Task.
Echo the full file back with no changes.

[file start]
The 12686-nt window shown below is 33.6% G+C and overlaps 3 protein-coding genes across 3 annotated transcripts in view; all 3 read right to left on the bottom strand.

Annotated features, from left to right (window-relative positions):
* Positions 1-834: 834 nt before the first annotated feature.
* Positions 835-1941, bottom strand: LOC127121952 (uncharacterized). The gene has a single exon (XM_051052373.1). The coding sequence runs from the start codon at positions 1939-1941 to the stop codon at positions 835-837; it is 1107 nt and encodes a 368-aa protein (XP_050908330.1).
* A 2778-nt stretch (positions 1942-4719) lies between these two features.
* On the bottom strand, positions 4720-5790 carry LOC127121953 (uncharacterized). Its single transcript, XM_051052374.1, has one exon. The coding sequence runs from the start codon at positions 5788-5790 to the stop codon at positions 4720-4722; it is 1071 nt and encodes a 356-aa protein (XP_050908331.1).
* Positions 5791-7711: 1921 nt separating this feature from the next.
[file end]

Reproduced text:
The 12686-nt window shown below is 33.6% G+C and overlaps 3 protein-coding genes across 3 annotated transcripts in view; all 3 read right to left on the bottom strand.

Annotated features, from left to right (window-relative positions):
* Positions 1-834: 834 nt before the first annotated feature.
* Positions 835-1941, bottom strand: LOC127121952 (uncharacterized). The gene has a single exon (XM_051052373.1). The coding sequence runs from the start codon at positions 1939-1941 to the stop codon at positions 835-837; it is 1107 nt and encodes a 368-aa protein (XP_050908330.1).
* A 2778-nt stretch (positions 1942-4719) lies between these two features.
* On the bottom strand, positions 4720-5790 carry LOC127121953 (uncharacterized). Its single transcript, XM_051052374.1, has one exon. The coding sequence runs from the start codon at positions 5788-5790 to the stop codon at positions 4720-4722; it is 1071 nt and encodes a 356-aa protein (XP_050908331.1).
* Positions 5791-7711: 1921 nt separating this feature from the next.